Sharks lock Ruan Botha heads for the tryline in the Currie Cup semi-final against the Blue Bulls. Photo: Gerhard Duraan/BackpagePix

DURBAN - Sharks fans were understandably disappointed when rising star Pieter-Steph du Toit chose not to renew his contract at Kings Park at the end of 2015 and return to Cape Town.

What did not register as a blip on the Durban radar was that the Sharks had done a swop deal with Western Province.

That blip was a 22-year-old Ruan Botha, and his introduction to the Sharks could not have been more low key because he arrived injured, and it took almost a full season before the lock saw action in the black and white.

Even then he battled to force his way past incumbent second rowers Etienne Oosthuizen and Stephan Lewies.

But if ever there was a bud patiently waiting to blossom it was this 2.05m, 120kg gentle giant. Botha had the pedigree - he played five matches for the South Africa Under-20 team that won the Junior World Championship in 2012 - but he had to bide his time and it has really been only this season that he has almost literally sprung into life.

There were some fierce performances from him in Super Rugby and he initially earned notoriety for his unfortunate knack of picking up yellow cards (often for high tackles) but there was also plenty of honest soldiering and by the end of Super Rugby, he had built a reputation as a lock not to be trifled with.

The national selectors rewarded him with selection for the SA A team that played the French Barbarians, while Sharks coach Robert du Preez had no hesitation in naming him captain for the Sharks’ Currie Cup challenge.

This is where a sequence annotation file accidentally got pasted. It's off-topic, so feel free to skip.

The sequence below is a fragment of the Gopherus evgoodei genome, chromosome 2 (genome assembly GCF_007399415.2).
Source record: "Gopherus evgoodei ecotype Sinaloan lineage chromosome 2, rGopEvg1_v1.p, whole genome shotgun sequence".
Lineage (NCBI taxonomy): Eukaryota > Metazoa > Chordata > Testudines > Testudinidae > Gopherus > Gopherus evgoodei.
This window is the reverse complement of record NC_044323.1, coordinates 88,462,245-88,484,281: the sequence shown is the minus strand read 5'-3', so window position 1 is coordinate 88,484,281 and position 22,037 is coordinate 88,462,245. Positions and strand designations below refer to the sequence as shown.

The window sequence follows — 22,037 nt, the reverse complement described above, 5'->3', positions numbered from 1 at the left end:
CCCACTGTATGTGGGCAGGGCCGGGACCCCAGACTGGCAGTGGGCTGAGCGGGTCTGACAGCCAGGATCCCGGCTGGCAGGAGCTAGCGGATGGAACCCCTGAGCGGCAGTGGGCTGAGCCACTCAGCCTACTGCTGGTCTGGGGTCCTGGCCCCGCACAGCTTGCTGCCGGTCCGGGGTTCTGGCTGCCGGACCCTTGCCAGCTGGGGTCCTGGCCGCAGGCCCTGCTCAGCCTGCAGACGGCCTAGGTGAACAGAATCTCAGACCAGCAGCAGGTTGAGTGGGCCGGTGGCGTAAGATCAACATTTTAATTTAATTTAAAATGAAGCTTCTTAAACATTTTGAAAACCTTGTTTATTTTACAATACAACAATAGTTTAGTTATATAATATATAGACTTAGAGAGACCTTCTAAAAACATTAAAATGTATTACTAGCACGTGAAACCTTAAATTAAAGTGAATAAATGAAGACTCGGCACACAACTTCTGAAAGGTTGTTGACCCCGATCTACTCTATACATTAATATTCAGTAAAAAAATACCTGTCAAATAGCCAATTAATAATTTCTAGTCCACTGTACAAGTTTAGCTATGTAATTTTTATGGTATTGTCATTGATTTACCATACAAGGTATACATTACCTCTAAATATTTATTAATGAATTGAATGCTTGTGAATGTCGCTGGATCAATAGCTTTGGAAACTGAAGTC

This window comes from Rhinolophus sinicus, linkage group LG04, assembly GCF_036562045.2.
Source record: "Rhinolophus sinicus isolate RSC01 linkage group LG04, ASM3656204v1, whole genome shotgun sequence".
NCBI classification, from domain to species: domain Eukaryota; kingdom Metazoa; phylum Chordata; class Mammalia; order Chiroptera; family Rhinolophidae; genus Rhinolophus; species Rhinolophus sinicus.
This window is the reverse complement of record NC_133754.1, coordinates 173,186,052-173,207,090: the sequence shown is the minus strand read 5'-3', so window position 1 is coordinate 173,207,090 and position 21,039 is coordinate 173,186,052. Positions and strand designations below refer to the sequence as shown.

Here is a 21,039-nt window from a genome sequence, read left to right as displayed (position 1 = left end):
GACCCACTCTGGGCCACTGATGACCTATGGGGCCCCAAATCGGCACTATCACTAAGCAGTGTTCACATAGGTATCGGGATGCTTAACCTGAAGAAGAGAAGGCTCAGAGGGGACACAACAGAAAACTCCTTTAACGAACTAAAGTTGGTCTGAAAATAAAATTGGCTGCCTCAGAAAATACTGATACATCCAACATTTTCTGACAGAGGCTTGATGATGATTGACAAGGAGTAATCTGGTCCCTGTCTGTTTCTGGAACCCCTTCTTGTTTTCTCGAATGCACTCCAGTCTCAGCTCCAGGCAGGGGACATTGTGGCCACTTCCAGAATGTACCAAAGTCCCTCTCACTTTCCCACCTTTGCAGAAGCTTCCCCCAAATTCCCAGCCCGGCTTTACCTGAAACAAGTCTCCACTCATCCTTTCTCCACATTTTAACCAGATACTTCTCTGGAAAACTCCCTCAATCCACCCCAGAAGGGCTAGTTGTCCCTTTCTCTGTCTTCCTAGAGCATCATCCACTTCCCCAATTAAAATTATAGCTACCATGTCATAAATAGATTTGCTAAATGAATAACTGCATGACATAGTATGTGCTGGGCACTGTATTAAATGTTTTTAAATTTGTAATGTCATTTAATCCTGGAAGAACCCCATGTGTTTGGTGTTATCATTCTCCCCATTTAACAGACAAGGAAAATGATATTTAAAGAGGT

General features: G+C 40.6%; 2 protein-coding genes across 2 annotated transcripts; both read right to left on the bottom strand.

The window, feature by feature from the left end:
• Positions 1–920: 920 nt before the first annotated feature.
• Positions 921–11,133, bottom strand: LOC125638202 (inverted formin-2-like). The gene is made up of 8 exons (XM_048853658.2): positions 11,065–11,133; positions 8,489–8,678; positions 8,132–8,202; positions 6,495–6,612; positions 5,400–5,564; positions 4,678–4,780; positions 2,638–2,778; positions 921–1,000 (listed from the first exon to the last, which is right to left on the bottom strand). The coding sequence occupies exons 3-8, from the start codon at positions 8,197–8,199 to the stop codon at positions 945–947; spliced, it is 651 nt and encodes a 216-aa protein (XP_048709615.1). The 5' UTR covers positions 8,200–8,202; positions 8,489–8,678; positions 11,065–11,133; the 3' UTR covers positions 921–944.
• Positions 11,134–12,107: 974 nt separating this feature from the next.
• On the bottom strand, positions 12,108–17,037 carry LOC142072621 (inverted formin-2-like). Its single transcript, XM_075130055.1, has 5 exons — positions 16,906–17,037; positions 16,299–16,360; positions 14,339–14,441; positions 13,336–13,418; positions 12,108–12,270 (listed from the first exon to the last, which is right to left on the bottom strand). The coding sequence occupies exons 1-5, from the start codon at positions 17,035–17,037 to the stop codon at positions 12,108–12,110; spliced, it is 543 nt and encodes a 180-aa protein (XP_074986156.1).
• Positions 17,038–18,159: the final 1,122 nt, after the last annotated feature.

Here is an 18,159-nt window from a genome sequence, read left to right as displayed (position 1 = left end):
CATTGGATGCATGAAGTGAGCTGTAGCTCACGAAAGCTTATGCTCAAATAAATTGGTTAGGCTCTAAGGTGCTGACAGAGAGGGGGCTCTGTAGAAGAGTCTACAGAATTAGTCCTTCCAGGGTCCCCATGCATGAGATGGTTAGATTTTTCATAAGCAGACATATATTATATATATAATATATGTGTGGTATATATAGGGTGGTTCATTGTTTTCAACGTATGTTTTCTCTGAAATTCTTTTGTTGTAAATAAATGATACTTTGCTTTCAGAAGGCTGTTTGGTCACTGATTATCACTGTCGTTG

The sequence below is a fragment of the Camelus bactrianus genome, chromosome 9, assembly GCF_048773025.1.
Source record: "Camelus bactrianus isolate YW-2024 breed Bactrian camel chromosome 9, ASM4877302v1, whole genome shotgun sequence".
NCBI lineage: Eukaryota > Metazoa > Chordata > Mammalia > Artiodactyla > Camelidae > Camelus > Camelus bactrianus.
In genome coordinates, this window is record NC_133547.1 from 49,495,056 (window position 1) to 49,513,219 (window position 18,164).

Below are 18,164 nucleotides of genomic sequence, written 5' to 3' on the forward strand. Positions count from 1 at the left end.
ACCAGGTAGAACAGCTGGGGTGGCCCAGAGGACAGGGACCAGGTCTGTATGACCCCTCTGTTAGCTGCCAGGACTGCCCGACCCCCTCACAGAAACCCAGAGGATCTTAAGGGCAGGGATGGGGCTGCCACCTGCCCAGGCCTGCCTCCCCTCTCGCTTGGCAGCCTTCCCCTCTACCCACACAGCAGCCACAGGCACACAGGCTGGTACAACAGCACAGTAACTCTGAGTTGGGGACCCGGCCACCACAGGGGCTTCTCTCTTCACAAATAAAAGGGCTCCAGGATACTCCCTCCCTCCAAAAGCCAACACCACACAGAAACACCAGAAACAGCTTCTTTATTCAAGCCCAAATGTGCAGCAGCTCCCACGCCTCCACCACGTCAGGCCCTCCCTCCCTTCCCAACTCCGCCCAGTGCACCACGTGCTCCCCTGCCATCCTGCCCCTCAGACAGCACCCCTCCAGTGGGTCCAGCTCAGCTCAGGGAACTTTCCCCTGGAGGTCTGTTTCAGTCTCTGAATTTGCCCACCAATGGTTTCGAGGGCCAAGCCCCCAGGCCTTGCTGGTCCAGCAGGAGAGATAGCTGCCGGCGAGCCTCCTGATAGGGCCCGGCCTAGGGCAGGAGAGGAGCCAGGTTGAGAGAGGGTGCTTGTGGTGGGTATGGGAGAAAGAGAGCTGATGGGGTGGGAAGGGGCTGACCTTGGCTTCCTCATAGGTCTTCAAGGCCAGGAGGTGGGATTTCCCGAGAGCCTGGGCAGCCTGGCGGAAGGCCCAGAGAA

If the Sharks go on to win the final on Saturday, there would be no more deserving player than Botha to hold aloft the historic trophy. He has been outstanding and has led by example.

His coach has not been shy to state that Botha belongs in higher company, but No 5 lock is a position in which the Boks are richly blessed.

There is his “old” rival Du Toit, World Cup 2015 star Lood de Jager and workhorse Franco Mostert, all relative youngsters.

Nevertheless, Bok coach Allister Coetzee knows that injury can quickly ravage depth, and he will be pleased at how Botha has risen to the occasion this year.

He may be ferocious on the field, but Botha is the opposite off it.

“I did not have the ideal start at the Sharks but injury is part of the job description and I accepted that I had to wait it out,” Botha said.

“Eventually I got my chance when Stephan (Lewies) got injured. That is life as a rugby player. But I was always hungry and focussed on proving myself. The (later) leadership role was not something that I expected but I am honoured that it came my way, and I wanted to do the captaincy justice.”

He has done that and more. Over the 13 weeks of the Currie Cup, he and Curwin Bosch have just about shared the Man-of-the-Match awards for the Sharks.

Botha’s latest accolade was in last week’s semi-final against the Blue Bulls, where he showed his mobility and handling skills by charging down an attempted clearance and gathering to score a memorable try.

The Mercury

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